Syrian peace negotiators have failed to make any breakthroughs at talks in Kazakhstan, but power brokers Russia, Turkey, and Iran said they would move to shore up a shaky cease-fire.
The talks on February 16 marked a second attempt in Astana at bridging the deep divide between the warring sides and came ahead of a new round of United Nations talks on Syria in Geneva on February 23.
The government and rebel delegations once again refused to hold one-on-one talks, and no joint statement was issued after a final 40-minute meeting involving all the parties.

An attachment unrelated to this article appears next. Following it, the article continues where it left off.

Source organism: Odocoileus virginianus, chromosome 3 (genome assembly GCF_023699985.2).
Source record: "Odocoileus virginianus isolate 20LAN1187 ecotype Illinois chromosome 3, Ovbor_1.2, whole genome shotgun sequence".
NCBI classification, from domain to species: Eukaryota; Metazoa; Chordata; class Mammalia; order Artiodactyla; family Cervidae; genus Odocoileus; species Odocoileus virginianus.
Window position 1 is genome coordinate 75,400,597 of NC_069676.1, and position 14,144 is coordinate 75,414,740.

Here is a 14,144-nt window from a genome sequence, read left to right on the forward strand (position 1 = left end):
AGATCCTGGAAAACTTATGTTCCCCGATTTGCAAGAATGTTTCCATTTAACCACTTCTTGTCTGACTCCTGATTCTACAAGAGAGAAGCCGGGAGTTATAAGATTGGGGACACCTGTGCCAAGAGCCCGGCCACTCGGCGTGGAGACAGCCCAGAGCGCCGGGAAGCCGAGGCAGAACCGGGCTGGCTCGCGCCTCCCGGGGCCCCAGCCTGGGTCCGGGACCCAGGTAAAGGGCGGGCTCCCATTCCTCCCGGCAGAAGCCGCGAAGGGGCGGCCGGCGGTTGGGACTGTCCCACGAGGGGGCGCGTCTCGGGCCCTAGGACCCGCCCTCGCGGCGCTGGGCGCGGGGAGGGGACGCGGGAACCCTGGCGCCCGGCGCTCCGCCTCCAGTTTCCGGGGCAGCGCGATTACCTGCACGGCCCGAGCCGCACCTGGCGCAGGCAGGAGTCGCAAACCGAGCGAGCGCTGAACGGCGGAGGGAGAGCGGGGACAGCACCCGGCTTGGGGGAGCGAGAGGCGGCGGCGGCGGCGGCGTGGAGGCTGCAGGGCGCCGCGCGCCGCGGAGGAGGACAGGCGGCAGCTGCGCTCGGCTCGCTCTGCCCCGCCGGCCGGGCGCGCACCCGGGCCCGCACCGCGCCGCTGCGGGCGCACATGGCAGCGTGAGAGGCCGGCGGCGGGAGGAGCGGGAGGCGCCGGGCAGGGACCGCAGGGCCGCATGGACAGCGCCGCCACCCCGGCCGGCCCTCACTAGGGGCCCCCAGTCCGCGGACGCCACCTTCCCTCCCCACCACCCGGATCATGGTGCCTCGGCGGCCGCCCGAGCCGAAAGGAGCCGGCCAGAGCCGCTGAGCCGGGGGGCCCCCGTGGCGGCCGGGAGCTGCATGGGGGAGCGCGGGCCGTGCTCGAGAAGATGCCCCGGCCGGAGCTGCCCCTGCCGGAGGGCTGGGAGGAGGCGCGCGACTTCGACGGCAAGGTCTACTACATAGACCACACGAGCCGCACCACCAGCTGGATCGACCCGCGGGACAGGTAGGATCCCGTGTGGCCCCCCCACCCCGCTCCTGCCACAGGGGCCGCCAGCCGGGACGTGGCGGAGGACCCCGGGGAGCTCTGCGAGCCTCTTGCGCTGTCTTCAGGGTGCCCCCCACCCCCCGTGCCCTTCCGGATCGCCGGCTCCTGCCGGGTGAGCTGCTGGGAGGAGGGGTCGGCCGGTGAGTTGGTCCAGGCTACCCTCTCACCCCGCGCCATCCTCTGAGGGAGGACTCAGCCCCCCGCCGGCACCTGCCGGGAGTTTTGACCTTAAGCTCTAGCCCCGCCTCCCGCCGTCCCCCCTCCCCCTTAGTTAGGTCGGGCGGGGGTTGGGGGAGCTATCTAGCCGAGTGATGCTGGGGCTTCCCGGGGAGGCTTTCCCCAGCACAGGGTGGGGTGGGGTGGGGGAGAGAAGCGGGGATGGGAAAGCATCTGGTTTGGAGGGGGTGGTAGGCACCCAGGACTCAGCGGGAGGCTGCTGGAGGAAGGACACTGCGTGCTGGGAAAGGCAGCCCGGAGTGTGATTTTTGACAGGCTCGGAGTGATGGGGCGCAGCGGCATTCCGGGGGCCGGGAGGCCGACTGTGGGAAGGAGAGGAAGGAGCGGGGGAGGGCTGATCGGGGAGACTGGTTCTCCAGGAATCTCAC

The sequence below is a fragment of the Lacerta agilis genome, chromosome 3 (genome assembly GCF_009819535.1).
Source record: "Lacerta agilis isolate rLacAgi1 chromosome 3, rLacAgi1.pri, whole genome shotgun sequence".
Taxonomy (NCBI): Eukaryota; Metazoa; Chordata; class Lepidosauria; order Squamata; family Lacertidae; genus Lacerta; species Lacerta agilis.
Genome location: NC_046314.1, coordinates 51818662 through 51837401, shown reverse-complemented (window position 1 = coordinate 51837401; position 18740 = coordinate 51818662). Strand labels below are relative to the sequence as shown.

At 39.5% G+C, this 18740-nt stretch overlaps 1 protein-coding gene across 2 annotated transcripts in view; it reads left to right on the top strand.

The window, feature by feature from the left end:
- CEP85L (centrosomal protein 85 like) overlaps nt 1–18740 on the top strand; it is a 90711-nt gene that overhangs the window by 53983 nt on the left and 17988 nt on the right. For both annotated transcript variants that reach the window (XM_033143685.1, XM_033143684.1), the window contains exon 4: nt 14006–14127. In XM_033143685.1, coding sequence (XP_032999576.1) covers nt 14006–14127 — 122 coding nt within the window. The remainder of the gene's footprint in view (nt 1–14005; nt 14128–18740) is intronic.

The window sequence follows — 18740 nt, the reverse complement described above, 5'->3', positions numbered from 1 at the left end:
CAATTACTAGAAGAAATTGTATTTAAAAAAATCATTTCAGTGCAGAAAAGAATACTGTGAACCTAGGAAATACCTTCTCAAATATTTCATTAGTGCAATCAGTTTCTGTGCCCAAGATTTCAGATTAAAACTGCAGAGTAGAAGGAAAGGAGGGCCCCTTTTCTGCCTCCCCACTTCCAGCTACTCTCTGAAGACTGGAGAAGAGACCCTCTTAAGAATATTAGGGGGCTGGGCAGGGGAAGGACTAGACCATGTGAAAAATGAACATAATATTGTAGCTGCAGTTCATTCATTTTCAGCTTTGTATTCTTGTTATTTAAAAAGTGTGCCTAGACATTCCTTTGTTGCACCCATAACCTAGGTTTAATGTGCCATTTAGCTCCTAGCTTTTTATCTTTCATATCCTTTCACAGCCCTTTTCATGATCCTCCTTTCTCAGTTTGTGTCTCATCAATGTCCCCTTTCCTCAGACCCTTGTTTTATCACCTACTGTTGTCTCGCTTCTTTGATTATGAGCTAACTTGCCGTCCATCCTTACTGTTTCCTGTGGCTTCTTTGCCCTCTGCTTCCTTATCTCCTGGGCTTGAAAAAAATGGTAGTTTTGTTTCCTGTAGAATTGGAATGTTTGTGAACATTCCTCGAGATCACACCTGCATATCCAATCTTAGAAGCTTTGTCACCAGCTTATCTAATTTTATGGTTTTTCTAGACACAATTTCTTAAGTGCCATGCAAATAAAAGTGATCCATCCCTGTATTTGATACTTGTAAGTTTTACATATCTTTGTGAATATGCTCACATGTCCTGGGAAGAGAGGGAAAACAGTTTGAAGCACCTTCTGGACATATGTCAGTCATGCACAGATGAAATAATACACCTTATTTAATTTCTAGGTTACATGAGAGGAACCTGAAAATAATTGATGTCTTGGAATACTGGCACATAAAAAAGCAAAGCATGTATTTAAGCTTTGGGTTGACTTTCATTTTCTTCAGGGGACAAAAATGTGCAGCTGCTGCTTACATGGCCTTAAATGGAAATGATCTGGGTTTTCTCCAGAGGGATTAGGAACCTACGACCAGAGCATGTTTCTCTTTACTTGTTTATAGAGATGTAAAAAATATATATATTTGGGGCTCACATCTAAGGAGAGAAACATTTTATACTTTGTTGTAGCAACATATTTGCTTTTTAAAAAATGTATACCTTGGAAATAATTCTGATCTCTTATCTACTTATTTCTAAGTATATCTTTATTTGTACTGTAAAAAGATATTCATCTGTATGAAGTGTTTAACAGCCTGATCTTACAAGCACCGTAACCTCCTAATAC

Instead, Syria allies Russia and Iran and rebel backer Turkey agreed to set up a joint monitoring group to try to ensure enforcement of a fragile six-week truce.
Lead rebel negotiator Mohammad Alloush said that the meeting "didn't achieve anything practical," but he said the armed opposition received several pledges from Moscow.
Russia promised to stop shelling opposition areas and to help push for the release of political prisoners, he said.
Russian and Iranian negotiators said the talks would resume in "less than a month."